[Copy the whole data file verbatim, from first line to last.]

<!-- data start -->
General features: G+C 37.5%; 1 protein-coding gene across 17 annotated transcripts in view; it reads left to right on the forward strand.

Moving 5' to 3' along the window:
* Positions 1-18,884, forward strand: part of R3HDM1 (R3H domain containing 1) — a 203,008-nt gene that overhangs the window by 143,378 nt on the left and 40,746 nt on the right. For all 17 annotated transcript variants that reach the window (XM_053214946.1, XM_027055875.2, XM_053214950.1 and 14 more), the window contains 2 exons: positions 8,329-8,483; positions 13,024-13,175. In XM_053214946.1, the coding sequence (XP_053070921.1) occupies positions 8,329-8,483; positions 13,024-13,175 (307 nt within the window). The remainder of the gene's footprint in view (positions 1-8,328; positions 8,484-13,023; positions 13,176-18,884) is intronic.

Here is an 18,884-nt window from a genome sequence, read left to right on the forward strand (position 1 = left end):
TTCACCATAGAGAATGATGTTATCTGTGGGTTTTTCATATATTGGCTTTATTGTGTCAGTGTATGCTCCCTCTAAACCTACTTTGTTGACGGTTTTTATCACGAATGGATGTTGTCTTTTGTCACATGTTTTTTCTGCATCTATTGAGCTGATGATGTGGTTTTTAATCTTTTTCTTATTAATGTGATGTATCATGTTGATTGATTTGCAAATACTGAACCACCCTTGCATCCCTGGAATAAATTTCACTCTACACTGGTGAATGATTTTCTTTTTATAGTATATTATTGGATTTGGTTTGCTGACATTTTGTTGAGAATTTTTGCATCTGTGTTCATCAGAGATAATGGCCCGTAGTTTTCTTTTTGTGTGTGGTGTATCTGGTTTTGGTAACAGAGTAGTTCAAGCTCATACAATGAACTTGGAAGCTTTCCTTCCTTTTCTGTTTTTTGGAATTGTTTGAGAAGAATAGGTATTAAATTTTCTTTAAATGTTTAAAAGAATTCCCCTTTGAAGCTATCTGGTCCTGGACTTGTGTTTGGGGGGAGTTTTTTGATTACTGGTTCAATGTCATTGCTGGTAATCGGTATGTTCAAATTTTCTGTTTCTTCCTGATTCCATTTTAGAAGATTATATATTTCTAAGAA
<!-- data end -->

General features: G+C 37.5%; 1 protein-coding gene across 17 annotated transcripts in view; it reads left to right on the forward strand.

Moving 5' to 3' along the window:
* Positions 1-18,884, forward strand: part of R3HDM1 (R3H domain containing 1) — a 203,008-nt gene that overhangs the window by 143,378 nt on the left and 40,746 nt on the right. For all 17 annotated transcript variants that reach the window (XM_053214946.1, XM_027055875.2, XM_053214950.1 and 14 more), the window contains 2 exons: positions 8,329-8,483; positions 13,024-13,175. In XM_053214946.1, the coding sequence (XP_053070921.1) occupies positions 8,329-8,483; positions 13,024-13,175 (307 nt within the window). The remainder of the gene's footprint in view (positions 1-8,328; positions 8,484-13,023; positions 13,176-18,884) is intronic.

Here is an 18,884-nt window from a genome sequence, read left to right on the forward strand (position 1 = left end):
TTCACCATAGAGAATGATGTTATCTGTGGGTTTTTCATATATTGGCTTTATTGTGTCAGTGTATGCTCCCTCTAAACCTACTTTGTTGACGGTTTTTATCACGAATGGATGTTGTCTTTTGTCACATGTTTTTTCTGCATCTATTGAGCTGATGATGTGGTTTTTAATCTTTTTCTTATTAATGTGATGTATCATGTTGATTGATTTGCAAATACTGAACCACCCTTGCATCCCTGGAATAAATTTCACTCTACACTGGTGAATGATTTTCTTTTTATAGTATATTATTGGATTTGGTTTGCTGACATTTTGTTGAGAATTTTTGCATCTGTGTTCATCAGAGATAATGGCCCGTAGTTTTCTTTTTGTGTGTGGTGTATCTGGTTTTGGTAACAGAGTAGTTCAAGCTCATACAATGAACTTGGAAGCTTTCCTTCCTTTTCTGTTTTTTGGAATTGTTTGAGAAGAATAGGTATTAAATTTTCTTTAAATGTTTAAAAGAATTCCCCTTTGAAGCTATCTGGTCCTGGACTTGTGTTTGGGGGGAGTTTTTTGATTACTGGTTCAATGTCATTGCTGGTAATCGGTATGTTCAAATTTTCTGTTTCTTCCTGATTCCATTTTAGAAGATTATATATTTCTAAGAA